There is no substitute for water as the basis for adequate hydration. We get fluids from other sources, including foods, but they do not replace the need for water. Water drinking is a habit that must be encouraged. There is debate about how much water one should drink during the day. In my view, it's not a question of drinking a certain quantity, but rather of keeping the body systems well hydrated and not allowing them to become depleted. As a basic guideline, I recommend drinking a small glass of plain water, perhaps 2 dcl, at the start of the day, and then again at regular intervals, perhaps every hour, until the early evening. Feeling thirsty means you are already dehydrating, so you need to drink to prevent thirst. In hot climates, you need to drink more water, and if humidity is high you may need mineral supplements such as salt tablets as well. Active sports and physical activities such as gardening or labouring will increase your need for water. Because their heat control mechanisms are different from adults', children dehydrate at a faster rate, and should be given water throughout the day. Every summer on Hvar, children are admitted to the emergency department and put on fluid- and salt-replacing drips, because they have dehydrated - a problem which simply would not arise if they drank enough water while playing and swimming in the heat.
Not drinking enough water can lead to various problems, some of them serious. Dehydration can cause calf cramps, especially at night, and dry skin. It can contribute to muscle strains or tears in the legs or back during exercise or physical activities, also kidney stones and a variety of problems relating to the circulatory system, including blood clots. Telltale signs of dehydration include dry lips, dry skin, dark-coloured urine and a tendency to muscle cramps. A simple test is to lie on your stomach and bend and straighten one knee quickly five or six times: if the hamstrings on the back of your thigh cramp up, you are probably dehydrated.
If you are not used to drinking plain water all day, every day, now is the time to start! Do not try to drink a lot in one go, it is better to drink little and often. Also, if you are drinking water regularly, you need to maintain your body's salt levels to avoid hyponatraemia, which can cause many symptoms including unconsciousness or even death. Assuming your diet consists of freshly prepared food, add a little salt to your main meal, do not avoid salt, as is sometimes advised. If you carry water with you when travelling, use a glass bottle carried in a plastic bag in case of breakage. Plastic bottles may contribute to cancers, and are known to harm the thyroid gland, especially in pregnant women and newborn babies. If you cannot avoid using a plastic bottle, do not re-use it. Depending on where you live, you may choose to filter your drinking water. Some places in the world have an adequate supply of drinking-water, but it is not as pure as it could and should be.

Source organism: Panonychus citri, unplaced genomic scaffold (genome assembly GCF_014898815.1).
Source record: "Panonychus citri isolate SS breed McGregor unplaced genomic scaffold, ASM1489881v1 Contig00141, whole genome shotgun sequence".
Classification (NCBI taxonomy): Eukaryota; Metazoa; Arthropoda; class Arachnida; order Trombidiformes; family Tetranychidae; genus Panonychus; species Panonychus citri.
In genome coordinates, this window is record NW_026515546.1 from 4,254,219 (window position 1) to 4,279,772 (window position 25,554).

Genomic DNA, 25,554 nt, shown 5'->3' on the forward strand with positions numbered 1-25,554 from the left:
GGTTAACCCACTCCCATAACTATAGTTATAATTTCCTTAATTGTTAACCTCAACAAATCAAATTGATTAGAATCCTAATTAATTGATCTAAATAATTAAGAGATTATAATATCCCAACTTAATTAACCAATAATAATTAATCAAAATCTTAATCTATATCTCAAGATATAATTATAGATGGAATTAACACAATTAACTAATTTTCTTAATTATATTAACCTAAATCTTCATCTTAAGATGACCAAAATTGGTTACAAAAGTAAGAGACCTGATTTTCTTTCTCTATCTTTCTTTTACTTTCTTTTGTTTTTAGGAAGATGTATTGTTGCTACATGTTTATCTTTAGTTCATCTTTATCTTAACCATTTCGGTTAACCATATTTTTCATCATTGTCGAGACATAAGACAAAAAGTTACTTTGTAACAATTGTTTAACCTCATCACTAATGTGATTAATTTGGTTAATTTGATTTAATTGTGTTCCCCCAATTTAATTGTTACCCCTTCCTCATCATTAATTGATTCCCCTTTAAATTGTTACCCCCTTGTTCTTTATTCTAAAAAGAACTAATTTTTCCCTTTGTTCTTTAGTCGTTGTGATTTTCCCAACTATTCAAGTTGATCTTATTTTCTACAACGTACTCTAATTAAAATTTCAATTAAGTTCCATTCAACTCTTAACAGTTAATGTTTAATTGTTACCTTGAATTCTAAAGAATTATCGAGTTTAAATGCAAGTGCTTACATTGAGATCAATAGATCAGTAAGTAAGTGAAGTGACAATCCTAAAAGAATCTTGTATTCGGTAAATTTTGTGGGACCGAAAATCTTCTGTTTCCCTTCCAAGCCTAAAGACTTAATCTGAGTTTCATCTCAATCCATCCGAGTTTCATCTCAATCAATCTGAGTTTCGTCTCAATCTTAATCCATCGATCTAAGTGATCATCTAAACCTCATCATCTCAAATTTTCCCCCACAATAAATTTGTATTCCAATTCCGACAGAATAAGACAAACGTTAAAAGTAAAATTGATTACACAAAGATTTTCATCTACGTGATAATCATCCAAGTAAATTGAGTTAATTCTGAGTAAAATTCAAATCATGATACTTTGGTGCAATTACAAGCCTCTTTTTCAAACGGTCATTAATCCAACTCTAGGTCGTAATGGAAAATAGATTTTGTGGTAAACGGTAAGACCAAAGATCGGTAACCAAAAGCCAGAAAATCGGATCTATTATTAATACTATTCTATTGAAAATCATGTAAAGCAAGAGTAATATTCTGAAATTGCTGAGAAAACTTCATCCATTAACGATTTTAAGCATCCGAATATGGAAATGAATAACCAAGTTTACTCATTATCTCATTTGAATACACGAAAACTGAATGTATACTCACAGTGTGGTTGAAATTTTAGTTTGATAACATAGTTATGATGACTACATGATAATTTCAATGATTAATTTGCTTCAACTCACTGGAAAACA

Hvar's high quality drinking water is part of the island's opportunities for healthy living. We have to hope that the younger generations learn to enjoy this resource, to use it wisely and to conserve and improve on it for the generations to come.
Links: Hvarski Vodovod - Hvar Water Board, website in Croatian
http://www.who.int/topics/drinking_water/en/ World Health Organisation
http://ec.europa.eu/environment/water/water-drink/ European Commission
© Vivian Grisogono 2013
UPDATE, July 2016
Eco Hvar is kept informed of the tests on Hvar's water supply, which are carried out regularly. As the water is not tested for herbicide contamination (this is rarely done anywhere in the world), in 2015 Eco Hvar sent a sample of tap water to a Spanish laboratory. Happily, the result came back completely clear. There's no room for complacency where drinking water is concerned, so it is reassuring to know that every effort is made to keep our water safe at all times.